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[whitespace] Blackalicious Quannum Physics: Xcel and Gab contemplate the future.


Back in Black

Oakland's Blackalicious gets fired up on 'Blazing Arrow'

By Todd Inoue

FOR 10 YEARS, Oakland hip-hop duo Blackalicious has been a testament to the power of independent thought. Producer Chief Xcel and rapper Gift of Gab toured the world and released progressively and sonically smarter albums, all through their own label Solesides, later Quannum.

Things are changing for Blackalicious in 2002. The duo's new album, Blazing Arrow, is the result of a new venture with MCA Records. Blackalicious didn't sign to a major to rest and count cash; it wanted to grow.

"To a lot of cats, getting signed is the finish line. For us, it's another phase," Xcel says. "The objective is to amass a comprehensive body of work and get it out to as many people as possible. For us, it's a natural progression. There's more work, less sleep. In the words of W.C., 'Ain't a damn thing changed.'"

To Xcel (Xavier Mosley) and Gab (Tim Parker), the decision hinged on progress, not economics. Even with MCA's publicists working radio, and street teams plastering telephone poles, they are toiling harder than ever. Blackalicious just finished the Sno-Core tour and plays a show, April 3, at the Cocoanut Grove Ballroom in Santa Cruz.

During the courtship, some labels wanted Blackalicious to spend the next year promoting Nia and the back catalog. Xcel and Gab were already too far ahead. Two months after Nia was completed, they were busy working on new tracks. Blazing Arrow is the child born from these sessions and is one of hip-hop's most ambitious and forward-thinking records of the year. The album sees release on April 30.

"The arrow represents faith, while fire deals with purification or putting you through something so you come out stronger," Xcel explains.

Gab was conscious of his lyrics, careful not to trample X's musical arrangements. He approached many of the songs from a songwriter perspective, building around a core emotion. "Sky Is Falling" is an ambitious piece about feeling good. "First in Flight" addresses procrastination. "Purest Love" tells an autobiographical tale about looking back. "Aural Pleasure," a reggae stomp, features Jaguar Wright on the hook ("She's like the cool older cousin you be kicking it with," says Xcel). Other key Blackalicious constants--the staggered kick drum, the sick, soulful loops--are blown up to IMAX proportions.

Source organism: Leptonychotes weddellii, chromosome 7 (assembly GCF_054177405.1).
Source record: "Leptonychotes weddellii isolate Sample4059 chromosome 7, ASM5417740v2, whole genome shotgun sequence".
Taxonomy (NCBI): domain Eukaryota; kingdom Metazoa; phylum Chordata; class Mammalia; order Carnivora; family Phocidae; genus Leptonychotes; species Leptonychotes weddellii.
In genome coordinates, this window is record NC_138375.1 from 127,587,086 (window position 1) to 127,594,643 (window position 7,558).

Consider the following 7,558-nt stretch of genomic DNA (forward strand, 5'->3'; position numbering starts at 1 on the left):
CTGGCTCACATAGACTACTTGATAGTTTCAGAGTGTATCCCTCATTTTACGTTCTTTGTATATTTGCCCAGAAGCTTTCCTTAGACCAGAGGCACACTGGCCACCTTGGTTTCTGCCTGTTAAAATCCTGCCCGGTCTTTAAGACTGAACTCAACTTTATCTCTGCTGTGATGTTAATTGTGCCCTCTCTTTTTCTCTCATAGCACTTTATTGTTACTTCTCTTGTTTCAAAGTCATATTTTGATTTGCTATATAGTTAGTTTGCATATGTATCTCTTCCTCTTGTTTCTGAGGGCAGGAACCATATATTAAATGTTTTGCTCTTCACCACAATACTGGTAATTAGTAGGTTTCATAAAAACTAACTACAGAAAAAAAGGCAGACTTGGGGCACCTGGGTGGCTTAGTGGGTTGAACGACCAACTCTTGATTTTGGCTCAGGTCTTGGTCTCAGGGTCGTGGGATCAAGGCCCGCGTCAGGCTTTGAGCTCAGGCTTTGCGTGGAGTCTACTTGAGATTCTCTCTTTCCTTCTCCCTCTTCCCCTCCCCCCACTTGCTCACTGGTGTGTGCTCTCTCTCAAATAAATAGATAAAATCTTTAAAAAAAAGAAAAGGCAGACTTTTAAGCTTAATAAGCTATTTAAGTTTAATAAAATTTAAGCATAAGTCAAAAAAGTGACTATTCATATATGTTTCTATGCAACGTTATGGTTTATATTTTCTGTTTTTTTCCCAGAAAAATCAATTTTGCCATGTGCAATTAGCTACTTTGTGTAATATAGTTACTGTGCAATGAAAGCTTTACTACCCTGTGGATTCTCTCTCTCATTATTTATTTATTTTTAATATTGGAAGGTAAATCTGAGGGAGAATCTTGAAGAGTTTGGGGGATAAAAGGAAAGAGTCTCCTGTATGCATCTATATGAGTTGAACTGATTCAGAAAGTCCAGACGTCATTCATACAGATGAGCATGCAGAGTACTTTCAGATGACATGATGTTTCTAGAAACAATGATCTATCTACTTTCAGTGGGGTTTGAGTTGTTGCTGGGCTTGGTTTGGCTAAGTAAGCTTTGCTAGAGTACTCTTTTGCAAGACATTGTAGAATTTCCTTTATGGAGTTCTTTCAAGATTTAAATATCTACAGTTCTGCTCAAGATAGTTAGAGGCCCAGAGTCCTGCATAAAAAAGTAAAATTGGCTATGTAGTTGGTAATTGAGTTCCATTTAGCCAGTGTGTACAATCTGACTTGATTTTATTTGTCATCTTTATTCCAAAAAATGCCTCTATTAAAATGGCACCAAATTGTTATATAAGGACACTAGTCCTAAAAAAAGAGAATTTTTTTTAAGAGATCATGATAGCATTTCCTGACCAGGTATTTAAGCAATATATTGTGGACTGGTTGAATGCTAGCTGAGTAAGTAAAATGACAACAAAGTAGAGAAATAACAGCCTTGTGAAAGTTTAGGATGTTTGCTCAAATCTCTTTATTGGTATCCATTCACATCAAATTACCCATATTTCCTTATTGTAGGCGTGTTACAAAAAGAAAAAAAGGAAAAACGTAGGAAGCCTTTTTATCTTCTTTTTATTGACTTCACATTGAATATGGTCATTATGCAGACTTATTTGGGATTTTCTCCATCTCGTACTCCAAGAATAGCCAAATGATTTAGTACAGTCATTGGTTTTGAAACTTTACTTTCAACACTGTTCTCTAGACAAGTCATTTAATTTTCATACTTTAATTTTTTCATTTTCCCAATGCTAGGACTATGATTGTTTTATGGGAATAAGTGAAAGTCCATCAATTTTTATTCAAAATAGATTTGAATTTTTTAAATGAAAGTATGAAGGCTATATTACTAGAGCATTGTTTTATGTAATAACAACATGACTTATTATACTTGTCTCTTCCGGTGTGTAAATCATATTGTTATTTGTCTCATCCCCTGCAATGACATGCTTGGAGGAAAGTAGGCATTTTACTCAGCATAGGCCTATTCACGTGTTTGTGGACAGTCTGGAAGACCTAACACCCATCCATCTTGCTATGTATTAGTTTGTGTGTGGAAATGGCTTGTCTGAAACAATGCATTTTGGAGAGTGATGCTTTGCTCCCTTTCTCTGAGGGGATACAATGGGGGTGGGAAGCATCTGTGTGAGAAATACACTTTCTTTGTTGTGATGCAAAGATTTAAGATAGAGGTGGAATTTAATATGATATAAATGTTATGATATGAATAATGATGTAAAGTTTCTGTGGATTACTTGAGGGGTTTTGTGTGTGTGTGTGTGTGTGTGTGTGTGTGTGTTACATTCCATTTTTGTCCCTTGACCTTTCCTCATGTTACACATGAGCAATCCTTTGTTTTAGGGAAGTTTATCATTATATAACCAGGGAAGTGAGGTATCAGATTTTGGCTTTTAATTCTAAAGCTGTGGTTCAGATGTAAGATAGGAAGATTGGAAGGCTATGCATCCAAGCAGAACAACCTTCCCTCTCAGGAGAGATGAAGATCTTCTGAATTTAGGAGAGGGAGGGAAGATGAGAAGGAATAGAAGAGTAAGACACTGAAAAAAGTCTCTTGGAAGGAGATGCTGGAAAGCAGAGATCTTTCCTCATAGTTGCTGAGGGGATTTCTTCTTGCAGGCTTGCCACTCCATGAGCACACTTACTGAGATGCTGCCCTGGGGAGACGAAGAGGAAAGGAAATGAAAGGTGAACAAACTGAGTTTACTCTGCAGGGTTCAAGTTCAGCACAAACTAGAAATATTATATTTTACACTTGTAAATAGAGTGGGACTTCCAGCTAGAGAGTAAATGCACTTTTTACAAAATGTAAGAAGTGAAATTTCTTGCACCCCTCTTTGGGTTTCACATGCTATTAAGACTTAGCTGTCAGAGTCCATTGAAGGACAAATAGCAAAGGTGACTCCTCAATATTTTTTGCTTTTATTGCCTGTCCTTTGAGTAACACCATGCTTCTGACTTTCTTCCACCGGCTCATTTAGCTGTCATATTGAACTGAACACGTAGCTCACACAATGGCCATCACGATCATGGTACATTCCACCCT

"It's our most developed work," Xcel says. "For me, musically, I got a chance to explore and execute things I'd been working/developing toward in the past decade. I feel like it represents us artistically coming into full stride."

Collaborations helped Blackalicious bring its vision into full scope. Jurassic Five's Cut Chemist and Gab reprise their mind-blowing roles from their accelerating "Alphabet Aerobics" routine, this time tackling the Periodic Table of Elements ("Chemical Calisthenics"). Gab's voice follows a complicated beat pattern that speeds up and slows down like a washing machine on the fritz.

"Brainwashers" has Ben Harper on the hook, closing to the sound of African drums. Zach de la Rocha, Saul Williams and Lyrics Born bring the heat on the album's nine-minute climax, "Release."

On "First in Flight," Blackalicious worked with one of their heroes, urban griot Gil Scott-Heron.

"When I wrote the hook, I was going to sing on it," says Gab. "We put it down, [and] X was like, 'You know who'd sound good over that is Gil Scott-Heron.' I didn't want to believe it because it was such a long shot. Could we actually do a song with Gil Scott-Heron? Then we went out to Harlem, picked him up, played it for him, vibed to it, got in the studio, put it down in an hour and, boom, there it came."

"It was emotional," adds Xcel. "The greatest joy was seeing how the music still lives in him, just to see how truly happy he was to be in his element, all other bullshit aside."

The new songs possess a big-brother feel, not in the Orwellian sense, but as in the brother who's got your back. Blazing Arrow collects events and images Xcel and Gab have experienced, and like all good brothers, they pass on the lessons learned.

"It's a trip because we live out all of our records--they reflect what we go through at certain points of time," says Xcel. "You can find your purpose, and that's cool, but it's one thing to know the path and another to walk the path. Blazing Arrow deals with faith and conviction and to keep pushing along and keep making it happen."


Blackalicious and Talib Kweli perform Wednesday (April 3) at 9pm at the Cocoanut Grove Ballroom, 400 Front St., Santa Cruz. Tickets are $21. (Ticketweb.com. 866.468.3399)


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From the March 28-April 3, 2002 issue of Metro, Silicon Valley's Weekly Newspaper.

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